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NIOSH STUDY FINDS STRATEGIC REST BREAKS REDUCE VDT DISCOMFORTS WITHOUT IMPAIRING PRODUCTIVITY

Short, strategically spaced rest breaks can reduce eyestrain and musculoskeletal discomforts for video display terminal operators without decreasing productivity, the National Institute for Occupational Safety and Health (NIOSH) reports in a new study. The findings are published in the May 2000 issue of the scientific journal Ergonomics.

The study compared results under two rest-break schedules for a group of 42 data-entry operators employed by the Internal Revenue Service (IRS). Under one schedule, the VDT operators worked their regular daily schedule that included two 15-minute rest breaks, one in each half of the work shift. In the other schedule, the conventional breaks were supplemented with four 5-minute breaks spaced throughout the workday.

The workers consistently reported less eye soreness, visual blurring, and upper-body discomfort under the supplementary schedule. Quantity and quality of work were comparable under both schedules, as measured by numbers of keystrokes and operators' accuracy in typing data from paper forms into the computer.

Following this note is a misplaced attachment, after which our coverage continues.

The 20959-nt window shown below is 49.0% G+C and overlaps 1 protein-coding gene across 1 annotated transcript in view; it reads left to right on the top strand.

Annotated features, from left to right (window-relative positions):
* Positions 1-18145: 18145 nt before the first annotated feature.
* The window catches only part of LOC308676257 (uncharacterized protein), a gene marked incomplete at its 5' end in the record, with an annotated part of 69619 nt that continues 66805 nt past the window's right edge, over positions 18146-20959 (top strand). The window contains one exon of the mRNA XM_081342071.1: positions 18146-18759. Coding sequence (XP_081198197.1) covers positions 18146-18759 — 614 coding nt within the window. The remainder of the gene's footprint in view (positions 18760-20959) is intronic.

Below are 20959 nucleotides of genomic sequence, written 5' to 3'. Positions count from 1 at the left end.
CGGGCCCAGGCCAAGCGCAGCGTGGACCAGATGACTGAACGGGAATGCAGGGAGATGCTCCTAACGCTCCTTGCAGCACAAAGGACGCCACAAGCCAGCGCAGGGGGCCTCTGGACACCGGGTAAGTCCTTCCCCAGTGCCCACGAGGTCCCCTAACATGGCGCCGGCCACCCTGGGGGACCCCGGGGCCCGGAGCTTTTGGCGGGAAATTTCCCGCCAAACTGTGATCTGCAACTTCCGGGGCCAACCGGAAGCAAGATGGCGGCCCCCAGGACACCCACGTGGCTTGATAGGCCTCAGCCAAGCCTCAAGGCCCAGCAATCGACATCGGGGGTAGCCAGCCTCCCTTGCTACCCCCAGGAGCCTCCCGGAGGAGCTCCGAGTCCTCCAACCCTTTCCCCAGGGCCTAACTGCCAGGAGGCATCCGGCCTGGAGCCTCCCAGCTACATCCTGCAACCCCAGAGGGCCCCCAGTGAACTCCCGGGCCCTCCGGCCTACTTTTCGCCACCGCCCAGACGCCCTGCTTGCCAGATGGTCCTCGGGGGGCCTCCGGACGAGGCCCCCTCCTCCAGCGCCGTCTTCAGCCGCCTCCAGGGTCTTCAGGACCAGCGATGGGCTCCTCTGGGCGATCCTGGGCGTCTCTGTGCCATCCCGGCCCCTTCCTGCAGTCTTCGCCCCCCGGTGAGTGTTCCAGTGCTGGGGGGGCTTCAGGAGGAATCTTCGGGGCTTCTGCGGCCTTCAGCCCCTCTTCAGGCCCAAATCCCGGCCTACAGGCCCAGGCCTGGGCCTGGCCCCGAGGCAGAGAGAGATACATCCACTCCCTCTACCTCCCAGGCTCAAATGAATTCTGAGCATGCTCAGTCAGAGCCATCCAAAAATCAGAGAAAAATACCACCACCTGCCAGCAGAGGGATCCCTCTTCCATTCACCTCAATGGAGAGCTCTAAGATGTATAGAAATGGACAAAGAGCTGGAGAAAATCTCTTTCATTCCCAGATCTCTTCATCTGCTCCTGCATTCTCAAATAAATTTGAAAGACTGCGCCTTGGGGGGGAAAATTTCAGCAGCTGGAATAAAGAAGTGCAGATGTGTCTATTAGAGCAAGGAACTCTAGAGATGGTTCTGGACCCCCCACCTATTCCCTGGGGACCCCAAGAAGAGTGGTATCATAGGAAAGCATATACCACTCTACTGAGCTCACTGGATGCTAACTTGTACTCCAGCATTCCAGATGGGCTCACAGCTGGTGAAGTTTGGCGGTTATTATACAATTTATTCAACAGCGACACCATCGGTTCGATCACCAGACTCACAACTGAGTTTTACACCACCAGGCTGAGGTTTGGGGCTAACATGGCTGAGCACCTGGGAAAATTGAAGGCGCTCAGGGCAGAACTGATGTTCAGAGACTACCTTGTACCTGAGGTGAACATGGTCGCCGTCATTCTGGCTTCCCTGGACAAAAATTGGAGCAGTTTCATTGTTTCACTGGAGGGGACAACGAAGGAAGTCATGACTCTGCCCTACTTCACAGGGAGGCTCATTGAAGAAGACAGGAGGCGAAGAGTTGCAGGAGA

Adding short breaks through the day may relieve cumulative discomforts from repetitive motions and static postures in a way that conventional break schedules do not, the findings support.

The study was one of a series conducted by NIOSH at the request of the IRS and the National Treasury Employees Union (NTEU). NIOSH was asked to work with IRS and NTEU to evaluate the effects of various changes in work organization and ergonomic design for reducing VDT operators' musculoskeletal discomforts at a tax document processing center.

NIOSH, IRS, and NTEU collaborated on developing and evaluating the supplementary rest break strategy. For comparisons, the data entry operators were asked by questionnaire to use a numerical scale to rate levels of discomfort in the hands, wrists, forearms, elbows, upper arms, shoulders, neck, back, buttocks, and legs. They also were asked to rate levels of eye soreness, visual blurring, headache, cheerfulness, energy, tension, and fatigue. The results were statistically analyzed, and mean ratings were obtained and compared for each category under the two break schedules.

For further information on the study and on other NIOSH research on health and safety issues related to VDTs, call the NIOSH toll-free information number, 1-800-35-NIOSH (1-800-356-4674) or visit NIOSH on the World Wide Web at www.cdc.gov/niosh.


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